- Suppression of melanin synthesis by WSRJ
Arbutin is an effective and well known anti-melanogenesis agent, and was used as a positive control. WSRJ significantly (
<0.05) suppressed α-MSH stimulated melanin synthesis compared to that in α-MSH only treated B16F1 melanoma cells, while arbutin also significantly reduced (
<0.05) melanin synthesis (
Inhibitory effect on melanogenesis in B16F1 cells. B16F1 melanoma cells were stimulated with 10 nM α-MSH for 48 h and the medium was replaced with fresh medium with or without various concentrations of WSRJ and the cells were incubated for 24 h. (A) Photograph of cell pellets. (B) Synthesized melanin contents. Data are presented as mean±SEM of five independent experiments. Different letters indicate a significant difference with p<0.05.
- Inhibition of tyrosinase activity by WSRJ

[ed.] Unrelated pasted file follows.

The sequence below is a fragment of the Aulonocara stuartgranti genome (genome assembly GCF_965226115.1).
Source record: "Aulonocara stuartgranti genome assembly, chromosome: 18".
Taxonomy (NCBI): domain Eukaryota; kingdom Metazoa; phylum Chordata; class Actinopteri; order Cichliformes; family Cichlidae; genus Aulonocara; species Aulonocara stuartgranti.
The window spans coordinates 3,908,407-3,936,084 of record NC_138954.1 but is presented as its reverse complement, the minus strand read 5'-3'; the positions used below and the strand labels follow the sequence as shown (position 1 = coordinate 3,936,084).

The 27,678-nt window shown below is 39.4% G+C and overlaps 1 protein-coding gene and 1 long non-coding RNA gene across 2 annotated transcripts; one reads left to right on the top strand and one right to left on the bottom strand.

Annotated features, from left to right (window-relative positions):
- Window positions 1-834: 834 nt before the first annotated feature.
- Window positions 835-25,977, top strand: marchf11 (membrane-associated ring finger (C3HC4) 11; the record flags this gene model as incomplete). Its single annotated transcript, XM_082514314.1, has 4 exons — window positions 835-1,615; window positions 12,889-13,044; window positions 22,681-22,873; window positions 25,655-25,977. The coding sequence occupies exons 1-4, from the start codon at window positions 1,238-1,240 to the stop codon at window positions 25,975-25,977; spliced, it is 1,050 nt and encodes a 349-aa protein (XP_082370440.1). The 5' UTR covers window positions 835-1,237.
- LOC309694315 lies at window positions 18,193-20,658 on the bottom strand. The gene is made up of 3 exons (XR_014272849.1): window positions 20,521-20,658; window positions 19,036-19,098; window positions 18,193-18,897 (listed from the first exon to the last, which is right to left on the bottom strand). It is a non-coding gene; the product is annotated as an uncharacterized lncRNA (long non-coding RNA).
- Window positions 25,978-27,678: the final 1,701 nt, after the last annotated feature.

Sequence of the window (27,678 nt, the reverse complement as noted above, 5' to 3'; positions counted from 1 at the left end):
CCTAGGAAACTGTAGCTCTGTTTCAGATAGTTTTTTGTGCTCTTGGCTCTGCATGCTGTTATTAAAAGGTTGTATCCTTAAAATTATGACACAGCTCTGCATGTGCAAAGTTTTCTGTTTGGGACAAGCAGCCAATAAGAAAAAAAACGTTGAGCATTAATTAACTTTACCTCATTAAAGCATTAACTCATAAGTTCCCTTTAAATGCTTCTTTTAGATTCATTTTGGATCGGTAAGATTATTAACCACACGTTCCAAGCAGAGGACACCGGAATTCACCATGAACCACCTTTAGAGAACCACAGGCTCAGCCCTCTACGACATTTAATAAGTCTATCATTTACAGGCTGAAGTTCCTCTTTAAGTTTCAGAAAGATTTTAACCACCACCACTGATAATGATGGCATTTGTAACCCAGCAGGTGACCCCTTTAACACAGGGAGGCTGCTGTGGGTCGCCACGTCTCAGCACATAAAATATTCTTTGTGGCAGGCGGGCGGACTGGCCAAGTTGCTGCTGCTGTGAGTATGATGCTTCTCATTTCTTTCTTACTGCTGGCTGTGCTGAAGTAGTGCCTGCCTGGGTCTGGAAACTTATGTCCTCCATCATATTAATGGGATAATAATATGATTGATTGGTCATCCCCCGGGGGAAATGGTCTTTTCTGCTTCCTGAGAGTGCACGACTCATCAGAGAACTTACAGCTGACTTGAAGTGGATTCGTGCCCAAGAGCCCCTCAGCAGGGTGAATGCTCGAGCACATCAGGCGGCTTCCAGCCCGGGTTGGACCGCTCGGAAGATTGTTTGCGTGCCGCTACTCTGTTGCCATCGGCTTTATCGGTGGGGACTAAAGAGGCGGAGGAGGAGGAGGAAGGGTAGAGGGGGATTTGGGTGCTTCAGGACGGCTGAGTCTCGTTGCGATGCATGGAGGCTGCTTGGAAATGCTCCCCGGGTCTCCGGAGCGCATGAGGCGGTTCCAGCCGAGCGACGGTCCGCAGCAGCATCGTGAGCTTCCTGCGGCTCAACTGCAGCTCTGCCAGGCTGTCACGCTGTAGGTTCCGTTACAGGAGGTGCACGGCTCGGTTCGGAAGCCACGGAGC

We further evaluated the direct inhibitory action of WSRJ on tyrosinase activity by using mushroom tyrosinase, and measured the absorbance of dopaquinone which is produced by an oxidative reaction with mushroom tyrosinase as the enzyme and L-DOPA as the enzyme substrate.
shows the inhibition of DOPA oxidase activity of mushroom tyrosinase by WSRJ in B16F melanoma cells. At a dose of 10 μg/mL, WSRJ reduced mushroom tyrosinase activity by 11%. We then examined the inhibitory effect of WSRJ on cellular tyrosinase activity in α-MSH stimulated B16F1 melanoma cells. WSRJ inhibited cellular tyrosinase activity in the crude lysates compared to α-MSH only treated B16F1 melanoma cells (
). As expected, the inhibitory effect of the positive control arbutin on tyrosinase activity was observed. These results indicate that WSRJ suppresses melanin synthesis by directly inhibiting tyrosinase and cellular tyrosinase activity in α-MSH stimulated B16F1 melanoma cells.
Inhibitory effect of WSRJ on tyrosinase activity in B16 F1 cells. (A) Tyrosinase activity was determined using mushroom tyrosinase and by measuring the absorbance of dopaquinone that is produced by an oxidative reaction with mushroom tyrosinase as the enzyme and L-DOPA as the enzyme substrate. (B) Cellular tyrosinase activity was measured using B16F1 melanoma cell lysates. Data are presented as mean±SEM of five independent experiments. Different letters indicate a significant difference with p<0.05.